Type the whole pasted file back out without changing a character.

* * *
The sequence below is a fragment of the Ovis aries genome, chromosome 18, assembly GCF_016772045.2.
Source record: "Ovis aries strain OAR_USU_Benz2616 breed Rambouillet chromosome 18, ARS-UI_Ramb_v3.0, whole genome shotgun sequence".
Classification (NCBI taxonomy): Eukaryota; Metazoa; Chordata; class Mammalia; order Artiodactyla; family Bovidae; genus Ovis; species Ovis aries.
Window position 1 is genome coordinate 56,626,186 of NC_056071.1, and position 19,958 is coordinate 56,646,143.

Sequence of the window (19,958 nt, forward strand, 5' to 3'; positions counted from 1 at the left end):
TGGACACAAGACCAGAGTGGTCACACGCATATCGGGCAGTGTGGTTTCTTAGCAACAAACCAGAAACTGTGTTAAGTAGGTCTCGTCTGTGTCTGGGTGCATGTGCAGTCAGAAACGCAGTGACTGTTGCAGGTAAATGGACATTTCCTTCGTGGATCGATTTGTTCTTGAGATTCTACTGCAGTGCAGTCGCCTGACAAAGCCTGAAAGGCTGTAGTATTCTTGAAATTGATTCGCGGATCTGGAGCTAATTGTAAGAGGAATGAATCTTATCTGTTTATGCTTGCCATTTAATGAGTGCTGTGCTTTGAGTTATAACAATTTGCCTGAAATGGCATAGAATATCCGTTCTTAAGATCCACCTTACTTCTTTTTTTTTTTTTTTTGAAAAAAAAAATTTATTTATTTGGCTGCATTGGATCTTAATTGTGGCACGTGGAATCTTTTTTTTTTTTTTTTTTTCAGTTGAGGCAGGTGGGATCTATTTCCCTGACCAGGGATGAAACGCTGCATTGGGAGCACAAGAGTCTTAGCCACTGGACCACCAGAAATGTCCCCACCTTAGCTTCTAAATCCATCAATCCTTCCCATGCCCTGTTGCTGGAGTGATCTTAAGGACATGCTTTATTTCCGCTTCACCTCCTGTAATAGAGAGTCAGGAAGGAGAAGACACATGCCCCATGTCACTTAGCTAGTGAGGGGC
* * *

The sequence below is a fragment of the Ovis aries genome, chromosome 18, assembly GCF_016772045.2.
Source record: "Ovis aries strain OAR_USU_Benz2616 breed Rambouillet chromosome 18, ARS-UI_Ramb_v3.0, whole genome shotgun sequence".
Classification (NCBI taxonomy): Eukaryota; Metazoa; Chordata; class Mammalia; order Artiodactyla; family Bovidae; genus Ovis; species Ovis aries.
Window position 1 is genome coordinate 56,626,186 of NC_056071.1, and position 19,958 is coordinate 56,646,143.

Sequence of the window (19,958 nt, forward strand, 5' to 3'; positions counted from 1 at the left end):
TGGACACAAGACCAGAGTGGTCACACGCATATCGGGCAGTGTGGTTTCTTAGCAACAAACCAGAAACTGTGTTAAGTAGGTCTCGTCTGTGTCTGGGTGCATGTGCAGTCAGAAACGCAGTGACTGTTGCAGGTAAATGGACATTTCCTTCGTGGATCGATTTGTTCTTGAGATTCTACTGCAGTGCAGTCGCCTGACAAAGCCTGAAAGGCTGTAGTATTCTTGAAATTGATTCGCGGATCTGGAGCTAATTGTAAGAGGAATGAATCTTATCTGTTTATGCTTGCCATTTAATGAGTGCTGTGCTTTGAGTTATAACAATTTGCCTGAAATGGCATAGAATATCCGTTCTTAAGATCCACCTTACTTCTTTTTTTTTTTTTTTTGAAAAAAAAAATTTATTTATTTGGCTGCATTGGATCTTAATTGTGGCACGTGGAATCTTTTTTTTTTTTTTTTTTTCAGTTGAGGCAGGTGGGATCTATTTCCCTGACCAGGGATGAAACGCTGCATTGGGAGCACAAGAGTCTTAGCCACTGGACCACCAGAAATGTCCCCACCTTAGCTTCTAAATCCATCAATCCTTCCCATGCCCTGTTGCTGGAGTGATCTTAAGGACATGCTTTATTTCCGCTTCACCTCCTGTAATAGAGAGTCAGGAAGGAGAAGACACATGCCCCATGTCACTTAGCTAGTGAGGGGC